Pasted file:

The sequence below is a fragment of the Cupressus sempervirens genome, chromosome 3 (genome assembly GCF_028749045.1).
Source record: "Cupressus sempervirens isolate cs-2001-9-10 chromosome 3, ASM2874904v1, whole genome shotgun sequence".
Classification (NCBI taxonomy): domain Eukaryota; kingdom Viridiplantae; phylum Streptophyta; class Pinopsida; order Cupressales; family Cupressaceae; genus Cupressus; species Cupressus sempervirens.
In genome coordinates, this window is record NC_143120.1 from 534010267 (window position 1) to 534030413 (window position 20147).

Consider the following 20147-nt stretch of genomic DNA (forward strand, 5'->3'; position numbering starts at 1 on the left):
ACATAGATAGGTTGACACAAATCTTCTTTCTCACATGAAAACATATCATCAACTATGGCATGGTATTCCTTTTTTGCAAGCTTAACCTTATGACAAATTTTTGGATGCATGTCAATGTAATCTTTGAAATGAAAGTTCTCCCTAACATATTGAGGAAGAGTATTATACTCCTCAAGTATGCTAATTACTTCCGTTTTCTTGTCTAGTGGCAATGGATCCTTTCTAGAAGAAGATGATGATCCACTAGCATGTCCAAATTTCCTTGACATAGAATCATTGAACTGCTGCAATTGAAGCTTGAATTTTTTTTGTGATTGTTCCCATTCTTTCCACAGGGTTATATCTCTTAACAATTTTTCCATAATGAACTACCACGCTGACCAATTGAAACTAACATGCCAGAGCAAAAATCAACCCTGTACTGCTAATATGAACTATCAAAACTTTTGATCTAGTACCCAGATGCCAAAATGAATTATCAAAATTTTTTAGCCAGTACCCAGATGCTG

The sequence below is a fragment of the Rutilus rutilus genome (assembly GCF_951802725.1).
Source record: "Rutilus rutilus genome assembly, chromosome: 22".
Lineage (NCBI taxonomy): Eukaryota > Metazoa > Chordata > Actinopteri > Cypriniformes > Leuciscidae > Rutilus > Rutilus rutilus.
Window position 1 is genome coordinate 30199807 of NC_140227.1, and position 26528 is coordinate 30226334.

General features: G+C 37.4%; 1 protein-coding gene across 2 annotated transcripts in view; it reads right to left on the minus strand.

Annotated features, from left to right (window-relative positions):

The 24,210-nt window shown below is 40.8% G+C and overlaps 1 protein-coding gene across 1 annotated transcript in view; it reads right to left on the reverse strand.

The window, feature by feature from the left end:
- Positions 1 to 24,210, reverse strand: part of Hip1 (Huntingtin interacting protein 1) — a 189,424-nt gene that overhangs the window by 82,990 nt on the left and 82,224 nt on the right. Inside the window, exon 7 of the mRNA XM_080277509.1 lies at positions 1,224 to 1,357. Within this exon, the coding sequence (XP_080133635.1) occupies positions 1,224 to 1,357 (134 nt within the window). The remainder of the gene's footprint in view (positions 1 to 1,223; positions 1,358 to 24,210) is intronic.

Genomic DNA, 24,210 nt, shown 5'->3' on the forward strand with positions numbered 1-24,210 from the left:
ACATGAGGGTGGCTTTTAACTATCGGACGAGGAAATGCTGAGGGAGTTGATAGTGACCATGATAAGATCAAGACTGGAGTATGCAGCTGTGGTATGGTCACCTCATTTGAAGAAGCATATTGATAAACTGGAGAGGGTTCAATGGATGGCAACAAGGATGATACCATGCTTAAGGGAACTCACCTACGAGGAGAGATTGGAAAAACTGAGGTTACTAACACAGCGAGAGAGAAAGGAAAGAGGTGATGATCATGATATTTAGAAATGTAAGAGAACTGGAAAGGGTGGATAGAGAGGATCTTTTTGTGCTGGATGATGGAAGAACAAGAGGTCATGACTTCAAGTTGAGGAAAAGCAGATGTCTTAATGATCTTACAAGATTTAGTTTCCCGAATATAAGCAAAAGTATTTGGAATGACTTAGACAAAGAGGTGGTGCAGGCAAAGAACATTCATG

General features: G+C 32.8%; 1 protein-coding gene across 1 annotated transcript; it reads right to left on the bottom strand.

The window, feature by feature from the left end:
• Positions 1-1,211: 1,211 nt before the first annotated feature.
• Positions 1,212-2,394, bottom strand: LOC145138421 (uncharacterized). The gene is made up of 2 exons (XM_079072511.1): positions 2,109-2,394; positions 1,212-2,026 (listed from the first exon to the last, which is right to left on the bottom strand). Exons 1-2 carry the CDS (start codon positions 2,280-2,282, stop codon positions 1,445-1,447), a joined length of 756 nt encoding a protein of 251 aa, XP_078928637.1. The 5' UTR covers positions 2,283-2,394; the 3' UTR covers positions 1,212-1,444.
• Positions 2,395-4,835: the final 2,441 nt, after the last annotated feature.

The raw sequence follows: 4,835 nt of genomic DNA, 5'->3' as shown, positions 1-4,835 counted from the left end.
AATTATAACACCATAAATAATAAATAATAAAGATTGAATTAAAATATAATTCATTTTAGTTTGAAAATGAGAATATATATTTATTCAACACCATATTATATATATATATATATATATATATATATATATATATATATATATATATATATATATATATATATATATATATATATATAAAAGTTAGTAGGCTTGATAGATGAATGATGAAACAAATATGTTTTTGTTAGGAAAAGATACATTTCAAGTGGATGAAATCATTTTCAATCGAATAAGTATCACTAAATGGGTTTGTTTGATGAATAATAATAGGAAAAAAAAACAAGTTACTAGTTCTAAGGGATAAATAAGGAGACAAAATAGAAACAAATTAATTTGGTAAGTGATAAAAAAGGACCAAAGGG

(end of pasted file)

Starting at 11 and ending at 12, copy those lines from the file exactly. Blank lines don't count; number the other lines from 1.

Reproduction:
General features: G+C 37.4%; 1 protein-coding gene across 2 annotated transcripts in view; it reads right to left on the minus strand.

Annotated features, from left to right (window-relative positions):